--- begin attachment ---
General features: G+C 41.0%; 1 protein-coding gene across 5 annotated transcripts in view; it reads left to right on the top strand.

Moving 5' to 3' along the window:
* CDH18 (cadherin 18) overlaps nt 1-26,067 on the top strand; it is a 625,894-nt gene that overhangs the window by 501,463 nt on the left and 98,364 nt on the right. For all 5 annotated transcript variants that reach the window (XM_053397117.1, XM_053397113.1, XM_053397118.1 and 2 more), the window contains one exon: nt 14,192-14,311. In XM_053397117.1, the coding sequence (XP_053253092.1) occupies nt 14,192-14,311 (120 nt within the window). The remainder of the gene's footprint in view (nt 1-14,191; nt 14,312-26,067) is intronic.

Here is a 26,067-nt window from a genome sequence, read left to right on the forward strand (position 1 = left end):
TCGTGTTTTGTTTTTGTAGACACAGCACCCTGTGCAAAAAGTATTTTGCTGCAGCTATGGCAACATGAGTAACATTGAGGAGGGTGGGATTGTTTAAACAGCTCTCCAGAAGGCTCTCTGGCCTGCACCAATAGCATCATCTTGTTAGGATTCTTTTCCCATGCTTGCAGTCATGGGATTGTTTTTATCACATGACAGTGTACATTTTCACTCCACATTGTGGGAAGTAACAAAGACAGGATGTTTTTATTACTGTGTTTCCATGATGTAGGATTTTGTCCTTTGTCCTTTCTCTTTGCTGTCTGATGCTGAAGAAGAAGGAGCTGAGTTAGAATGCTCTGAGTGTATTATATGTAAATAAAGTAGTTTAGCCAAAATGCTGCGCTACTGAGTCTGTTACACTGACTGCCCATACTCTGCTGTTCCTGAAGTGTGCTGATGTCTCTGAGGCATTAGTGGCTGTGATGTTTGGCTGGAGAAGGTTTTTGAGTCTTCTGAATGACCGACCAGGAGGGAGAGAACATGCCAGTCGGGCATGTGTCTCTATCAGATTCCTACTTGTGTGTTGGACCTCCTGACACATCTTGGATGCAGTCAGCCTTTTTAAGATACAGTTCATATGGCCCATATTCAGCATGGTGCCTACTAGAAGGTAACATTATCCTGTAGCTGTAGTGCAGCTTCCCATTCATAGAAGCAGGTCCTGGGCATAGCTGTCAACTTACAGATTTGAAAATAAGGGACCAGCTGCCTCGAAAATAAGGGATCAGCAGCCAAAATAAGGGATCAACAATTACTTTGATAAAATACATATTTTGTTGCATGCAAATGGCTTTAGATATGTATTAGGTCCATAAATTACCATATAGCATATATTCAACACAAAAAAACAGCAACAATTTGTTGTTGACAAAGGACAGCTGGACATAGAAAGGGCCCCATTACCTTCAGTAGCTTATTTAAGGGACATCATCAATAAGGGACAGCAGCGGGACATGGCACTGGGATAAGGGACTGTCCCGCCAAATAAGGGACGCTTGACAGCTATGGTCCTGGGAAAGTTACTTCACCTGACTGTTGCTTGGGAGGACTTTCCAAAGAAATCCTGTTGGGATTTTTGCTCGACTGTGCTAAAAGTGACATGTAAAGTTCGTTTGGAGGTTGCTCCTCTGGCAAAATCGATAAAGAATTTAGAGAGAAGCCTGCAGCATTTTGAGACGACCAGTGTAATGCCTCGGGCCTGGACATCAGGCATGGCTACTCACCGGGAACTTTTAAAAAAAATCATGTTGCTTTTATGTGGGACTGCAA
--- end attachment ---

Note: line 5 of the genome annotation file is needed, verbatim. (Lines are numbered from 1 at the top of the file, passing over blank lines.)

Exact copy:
TCGTGTTTTGTTTTTGTAGACACAGCACCCTGTGCAAAAAGTATTTTGCTGCAGCTATGGCAACATGAGTAACATTGAGGAGGGTGGGATTGTTTAAACAGCTCTCCAGAAGGCTCTCTGGCCTGCACCAATAGCATCATCTTGTTAGGATTCTTTTCCCATGCTTGCAGTCATGGGATTGTTTTTATCACATGACAGTGTACATTTTCACTCCACATTGTGGGAAGTAACAAAGACAGGATGTTTTTATTACTGTGTTTCCATGATGTAGGATTTTGTCCTTTGTCCTTTCTCTTTGCTGTCTGATGCTGAAGAAGAAGGAGCTGAGTTAGAATGCTCTGAGTGTATTATATGTAAATAAAGTAGTTTAGCCAAAATGCTGCGCTACTGAGTCTGTTACACTGACTGCCCATACTCTGCTGTTCCTGAAGTGTGCTGATGTCTCTGAGGCATTAGTGGCTGTGATGTTTGGCTGGAGAAGGTTTTTGAGTCTTCTGAATGACCGACCAGGAGGGAGAGAACATGCCAGTCGGGCATGTGTCTCTATCAGATTCCTACTTGTGTGTTGGACCTCCTGACACATCTTGGATGCAGTCAGCCTTTTTAAGATACAGTTCATATGGCCCATATTCAGCATGGTGCCTACTAGAAGGTAACATTATCCTGTAGCTGTAGTGCAGCTTCCCATTCATAGAAGCAGGTCCTGGGCATAGCTGTCAACTTACAGATTTGAAAATAAGGGACCAGCTGCCTCGAAAATAAGGGATCAGCAGCCAAAATAAGGGATCAACAATTACTTTGATAAAATACATATTTTGTTGCATGCAAATGGCTTTAGATATGTATTAGGTCCATAAATTACCATATAGCATATATTCAACACAAAAAAACAGCAACAATTTGTTGTTGACAAAGGACAGCTGGACATAGAAAGGGCCCCATTACCTTCAGTAGCTTATTTAAGGGACATCATCAATAAGGGACAGCAGCGGGACATGGCACTGGGATAAGGGACTGTCCCGCCAAATAAGGGACGCTTGACAGCTATGGTCCTGGGAAAGTTACTTCACCTGACTGTTGCTTGGGAGGACTTTCCAAAGAAATCCTGTTGGGATTTTTGCTCGACTGTGCTAAAAGTGACATGTAAAGTTCGTTTGGAGGTTGCTCCTCTGGCAAAATCGATAAAGAATTTAGAGAGAAGCCTGCAGCATTTTGAGACGACCAGTGTAATGCCTCGGGCCTGGACATCAGGCATGGCTACTCACCGGGAACTTTTAAAAAAAATCATGTTGCTTTTATGTGGGACTGCAA